The union of education with technology goes very well, thank you. The latest industrial and technological revolution allowed several areas to take an exercise in rethinking the whole way of delivering products and services. With education, it was no different. Today, dozens of Edutechs come up with alternatives to the traditional teaching method. If fintechs dominated the market in the last decade, experts say the next 10 years should be from edutechs.
But what, after all, are edutechs? Startups that mix education and technology, using innovative solutions like virtual reality, artificial intelligence and big data or rethinking business models that, compared to our way of life, were plastered. The result is a more streamlined, democratic, effective education that prepares students for the future.
Does that mean that technology is enough to improve children’s education? Not really. A JPAL North America survey compiled 126 studies on edutechs and found that technology can often be an enemy and increase problems of access to education.
The indisputable fact is that making computers available, for example, increases the ability of children and teenagers to use machines. But the use of PCs is not related to better grades.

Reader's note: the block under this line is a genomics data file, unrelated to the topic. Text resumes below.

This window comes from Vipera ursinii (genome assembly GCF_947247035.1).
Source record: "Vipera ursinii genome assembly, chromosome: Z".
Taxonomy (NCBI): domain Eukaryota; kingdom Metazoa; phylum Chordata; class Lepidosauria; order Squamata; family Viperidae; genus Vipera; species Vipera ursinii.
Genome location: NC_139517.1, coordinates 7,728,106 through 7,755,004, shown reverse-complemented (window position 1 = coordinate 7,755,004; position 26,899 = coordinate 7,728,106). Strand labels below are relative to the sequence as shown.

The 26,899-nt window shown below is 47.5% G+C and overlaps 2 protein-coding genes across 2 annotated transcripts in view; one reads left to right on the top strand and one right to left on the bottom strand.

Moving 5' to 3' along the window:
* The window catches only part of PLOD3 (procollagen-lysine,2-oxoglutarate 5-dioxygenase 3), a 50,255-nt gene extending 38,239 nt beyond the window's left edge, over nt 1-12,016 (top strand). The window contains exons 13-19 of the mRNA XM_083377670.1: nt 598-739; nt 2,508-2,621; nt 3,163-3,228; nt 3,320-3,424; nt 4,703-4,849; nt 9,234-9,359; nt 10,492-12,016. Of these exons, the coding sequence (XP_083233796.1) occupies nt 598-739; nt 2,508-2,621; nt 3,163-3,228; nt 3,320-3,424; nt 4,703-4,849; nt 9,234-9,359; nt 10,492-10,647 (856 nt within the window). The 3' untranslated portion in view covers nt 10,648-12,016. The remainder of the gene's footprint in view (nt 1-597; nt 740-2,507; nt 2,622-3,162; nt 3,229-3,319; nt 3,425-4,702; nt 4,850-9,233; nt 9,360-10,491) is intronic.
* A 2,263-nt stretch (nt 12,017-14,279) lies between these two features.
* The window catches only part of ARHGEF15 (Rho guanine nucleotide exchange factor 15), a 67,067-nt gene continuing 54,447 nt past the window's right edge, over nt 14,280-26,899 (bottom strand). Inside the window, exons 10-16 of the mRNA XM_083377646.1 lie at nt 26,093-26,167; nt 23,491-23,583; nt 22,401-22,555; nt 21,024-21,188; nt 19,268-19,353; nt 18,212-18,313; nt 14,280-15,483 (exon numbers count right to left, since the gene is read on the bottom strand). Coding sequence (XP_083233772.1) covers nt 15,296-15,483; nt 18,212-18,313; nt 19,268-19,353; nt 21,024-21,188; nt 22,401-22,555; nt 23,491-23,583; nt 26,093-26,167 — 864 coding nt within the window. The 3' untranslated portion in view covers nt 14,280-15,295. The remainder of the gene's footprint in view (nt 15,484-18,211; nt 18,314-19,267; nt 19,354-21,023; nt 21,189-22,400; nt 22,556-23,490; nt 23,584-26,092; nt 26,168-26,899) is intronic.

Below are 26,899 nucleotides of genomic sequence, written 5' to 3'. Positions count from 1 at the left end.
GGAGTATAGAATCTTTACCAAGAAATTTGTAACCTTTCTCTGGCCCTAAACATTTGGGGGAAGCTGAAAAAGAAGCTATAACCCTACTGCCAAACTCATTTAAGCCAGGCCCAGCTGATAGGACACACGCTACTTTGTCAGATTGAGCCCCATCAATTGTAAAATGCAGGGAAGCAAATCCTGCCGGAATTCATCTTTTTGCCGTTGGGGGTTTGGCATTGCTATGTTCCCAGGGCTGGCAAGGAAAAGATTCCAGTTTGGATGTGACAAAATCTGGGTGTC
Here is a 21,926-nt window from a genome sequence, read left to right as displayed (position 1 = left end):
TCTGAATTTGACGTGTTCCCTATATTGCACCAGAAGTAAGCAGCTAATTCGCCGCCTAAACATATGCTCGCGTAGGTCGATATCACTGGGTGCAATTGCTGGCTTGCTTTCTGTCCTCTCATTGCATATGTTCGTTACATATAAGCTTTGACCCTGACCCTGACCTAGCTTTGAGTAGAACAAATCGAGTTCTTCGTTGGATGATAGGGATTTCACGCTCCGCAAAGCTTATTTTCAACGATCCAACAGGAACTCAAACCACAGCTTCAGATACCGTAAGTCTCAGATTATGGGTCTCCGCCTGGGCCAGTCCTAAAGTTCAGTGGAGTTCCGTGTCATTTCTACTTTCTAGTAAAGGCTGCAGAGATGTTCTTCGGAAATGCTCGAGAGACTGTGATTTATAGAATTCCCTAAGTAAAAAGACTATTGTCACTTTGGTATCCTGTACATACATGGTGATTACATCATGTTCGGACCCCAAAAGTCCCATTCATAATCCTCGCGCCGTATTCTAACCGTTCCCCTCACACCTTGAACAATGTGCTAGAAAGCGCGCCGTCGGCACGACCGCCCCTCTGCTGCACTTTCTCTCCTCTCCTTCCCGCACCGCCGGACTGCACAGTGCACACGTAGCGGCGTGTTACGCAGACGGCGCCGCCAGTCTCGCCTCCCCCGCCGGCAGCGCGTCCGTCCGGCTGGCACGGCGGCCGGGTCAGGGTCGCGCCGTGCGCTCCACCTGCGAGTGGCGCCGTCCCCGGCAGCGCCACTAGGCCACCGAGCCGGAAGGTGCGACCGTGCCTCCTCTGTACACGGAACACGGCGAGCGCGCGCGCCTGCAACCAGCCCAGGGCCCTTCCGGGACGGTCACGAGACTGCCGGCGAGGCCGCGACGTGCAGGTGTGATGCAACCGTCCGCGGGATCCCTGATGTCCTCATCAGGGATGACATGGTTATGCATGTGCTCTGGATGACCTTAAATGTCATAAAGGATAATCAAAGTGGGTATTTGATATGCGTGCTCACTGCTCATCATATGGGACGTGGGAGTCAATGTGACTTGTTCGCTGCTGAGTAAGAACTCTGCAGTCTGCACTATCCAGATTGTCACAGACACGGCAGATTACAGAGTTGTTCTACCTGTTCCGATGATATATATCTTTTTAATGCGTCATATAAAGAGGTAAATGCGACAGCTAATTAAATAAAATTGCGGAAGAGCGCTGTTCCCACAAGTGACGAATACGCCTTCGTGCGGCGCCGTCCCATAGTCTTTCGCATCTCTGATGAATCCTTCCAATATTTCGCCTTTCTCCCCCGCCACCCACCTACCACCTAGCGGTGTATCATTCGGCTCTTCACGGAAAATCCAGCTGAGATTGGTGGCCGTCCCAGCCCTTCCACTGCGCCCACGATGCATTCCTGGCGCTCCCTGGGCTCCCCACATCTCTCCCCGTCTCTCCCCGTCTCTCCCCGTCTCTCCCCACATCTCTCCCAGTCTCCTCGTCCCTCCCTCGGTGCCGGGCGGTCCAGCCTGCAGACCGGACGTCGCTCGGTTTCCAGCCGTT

In Lumiar, for example, we understand technology in education as a fundamental tool for teaching, but our understanding and application of classroom innovations goes far beyond making computers or other gadgets available to students. We think technology teaches us how to reason and can help in the development of children’s logic. In addition, we prepare the students for a hyperconnected world – that is, we discussed topics of vital importance in the decade, such as excessive information and fakenews.
The best way to understand how these companies work is the practical examples of what they have been doing for our education. Here in Brazil there are 364 edutechs, according to the Brazilian Startups Association – the highest number among registered startups. That is, the Brazilians really understood the opportunity (and the need) to evolve the teaching methodology.
The number of young Brazilian companies investing in this field shows that there are gaps to be filled in almost every stage and element of education. In other words, from kindergarten to higher education, from the use of virtual reality in teaching to change the way of selling school material, startups are modifying all these processes.
The variety begins with Eduvem, a startup that uses technology, design, and usability to create applications and tools that aid learning and passes through the already consolidated and famous Descomplica, a subscription model with online classes focused on college entrance exams.
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